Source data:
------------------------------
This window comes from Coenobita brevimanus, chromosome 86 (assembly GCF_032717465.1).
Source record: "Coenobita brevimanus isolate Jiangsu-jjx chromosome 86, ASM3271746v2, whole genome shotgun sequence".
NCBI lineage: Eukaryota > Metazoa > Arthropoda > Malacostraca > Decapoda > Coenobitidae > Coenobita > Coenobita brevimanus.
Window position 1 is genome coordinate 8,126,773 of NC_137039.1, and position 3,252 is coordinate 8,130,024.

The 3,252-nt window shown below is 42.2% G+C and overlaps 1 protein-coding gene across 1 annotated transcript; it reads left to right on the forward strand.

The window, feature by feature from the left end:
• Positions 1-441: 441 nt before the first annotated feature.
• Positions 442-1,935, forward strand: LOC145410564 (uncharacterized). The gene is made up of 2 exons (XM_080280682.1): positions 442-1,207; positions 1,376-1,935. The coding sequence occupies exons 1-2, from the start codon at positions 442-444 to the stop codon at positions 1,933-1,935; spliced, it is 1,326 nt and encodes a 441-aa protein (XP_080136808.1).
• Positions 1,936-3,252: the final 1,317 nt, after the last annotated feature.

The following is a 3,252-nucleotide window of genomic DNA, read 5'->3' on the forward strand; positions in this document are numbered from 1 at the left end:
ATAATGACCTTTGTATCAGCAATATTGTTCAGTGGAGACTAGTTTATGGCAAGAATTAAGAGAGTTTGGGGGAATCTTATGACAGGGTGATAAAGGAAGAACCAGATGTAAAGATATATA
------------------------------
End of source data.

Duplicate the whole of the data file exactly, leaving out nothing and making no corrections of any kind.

This window comes from Coenobita brevimanus, chromosome 86 (assembly GCF_032717465.1).
Source record: "Coenobita brevimanus isolate Jiangsu-jjx chromosome 86, ASM3271746v2, whole genome shotgun sequence".
NCBI lineage: Eukaryota > Metazoa > Arthropoda > Malacostraca > Decapoda > Coenobitidae > Coenobita > Coenobita brevimanus.
Window position 1 is genome coordinate 8,126,773 of NC_137039.1, and position 3,252 is coordinate 8,130,024.

The 3,252-nt window shown below is 42.2% G+C and overlaps 1 protein-coding gene across 1 annotated transcript; it reads left to right on the forward strand.

The window, feature by feature from the left end:
• Positions 1-441: 441 nt before the first annotated feature.
• Positions 442-1,935, forward strand: LOC145410564 (uncharacterized). The gene is made up of 2 exons (XM_080280682.1): positions 442-1,207; positions 1,376-1,935. The coding sequence occupies exons 1-2, from the start codon at positions 442-444 to the stop codon at positions 1,933-1,935; spliced, it is 1,326 nt and encodes a 441-aa protein (XP_080136808.1).
• Positions 1,936-3,252: the final 1,317 nt, after the last annotated feature.

The following is a 3,252-nucleotide window of genomic DNA, read 5'->3' on the forward strand; positions in this document are numbered from 1 at the left end:
ATAATGACCTTTGTATCAGCAATATTGTTCAGTGGAGACTAGTTTATGGCAAGAATTAAGAGAGTTTGGGGGAATCTTATGACAGGGTGATAAAGGAAGAACCAGATGTAAAGATATATA